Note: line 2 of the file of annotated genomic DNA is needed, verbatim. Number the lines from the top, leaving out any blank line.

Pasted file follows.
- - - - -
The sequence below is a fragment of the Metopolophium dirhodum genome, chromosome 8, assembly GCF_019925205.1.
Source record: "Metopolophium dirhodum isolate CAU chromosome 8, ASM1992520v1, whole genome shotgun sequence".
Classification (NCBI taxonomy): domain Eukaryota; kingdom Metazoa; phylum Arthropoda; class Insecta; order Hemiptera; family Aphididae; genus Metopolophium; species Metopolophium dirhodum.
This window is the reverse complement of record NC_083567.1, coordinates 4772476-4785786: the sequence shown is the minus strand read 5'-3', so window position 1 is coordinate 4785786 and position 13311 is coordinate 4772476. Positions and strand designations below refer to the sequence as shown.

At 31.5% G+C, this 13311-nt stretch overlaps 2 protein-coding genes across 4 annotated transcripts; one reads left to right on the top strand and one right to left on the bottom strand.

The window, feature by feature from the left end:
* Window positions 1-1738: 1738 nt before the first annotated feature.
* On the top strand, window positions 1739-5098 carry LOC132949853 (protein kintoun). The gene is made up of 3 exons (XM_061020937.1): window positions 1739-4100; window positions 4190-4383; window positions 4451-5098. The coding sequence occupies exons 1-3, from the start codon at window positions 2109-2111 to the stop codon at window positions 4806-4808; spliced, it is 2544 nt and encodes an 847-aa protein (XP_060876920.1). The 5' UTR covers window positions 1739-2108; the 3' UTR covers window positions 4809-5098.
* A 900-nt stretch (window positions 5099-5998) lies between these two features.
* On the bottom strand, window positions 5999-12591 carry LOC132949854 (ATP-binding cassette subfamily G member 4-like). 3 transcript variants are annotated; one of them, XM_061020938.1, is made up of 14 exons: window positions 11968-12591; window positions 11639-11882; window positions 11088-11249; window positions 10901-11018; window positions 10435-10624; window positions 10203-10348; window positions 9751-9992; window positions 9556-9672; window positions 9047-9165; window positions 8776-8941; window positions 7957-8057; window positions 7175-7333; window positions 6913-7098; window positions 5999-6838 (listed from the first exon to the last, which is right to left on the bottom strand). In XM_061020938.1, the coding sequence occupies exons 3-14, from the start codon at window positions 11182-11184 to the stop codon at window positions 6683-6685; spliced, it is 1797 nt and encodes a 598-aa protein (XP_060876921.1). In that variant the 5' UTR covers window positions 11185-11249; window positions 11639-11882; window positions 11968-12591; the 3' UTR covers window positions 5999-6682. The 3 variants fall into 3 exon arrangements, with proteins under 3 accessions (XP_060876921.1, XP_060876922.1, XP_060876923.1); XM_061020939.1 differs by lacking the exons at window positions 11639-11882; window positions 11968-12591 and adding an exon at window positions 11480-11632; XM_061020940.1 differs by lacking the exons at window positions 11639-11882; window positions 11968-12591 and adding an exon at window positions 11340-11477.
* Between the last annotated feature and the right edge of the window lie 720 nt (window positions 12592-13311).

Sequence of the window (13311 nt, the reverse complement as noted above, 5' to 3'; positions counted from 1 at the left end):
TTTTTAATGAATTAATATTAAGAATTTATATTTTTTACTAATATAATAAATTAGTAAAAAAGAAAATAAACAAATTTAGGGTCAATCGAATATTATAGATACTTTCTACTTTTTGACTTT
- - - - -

Source record: "Metopolophium dirhodum isolate CAU chromosome 8, ASM1992520v1, whole genome shotgun sequence".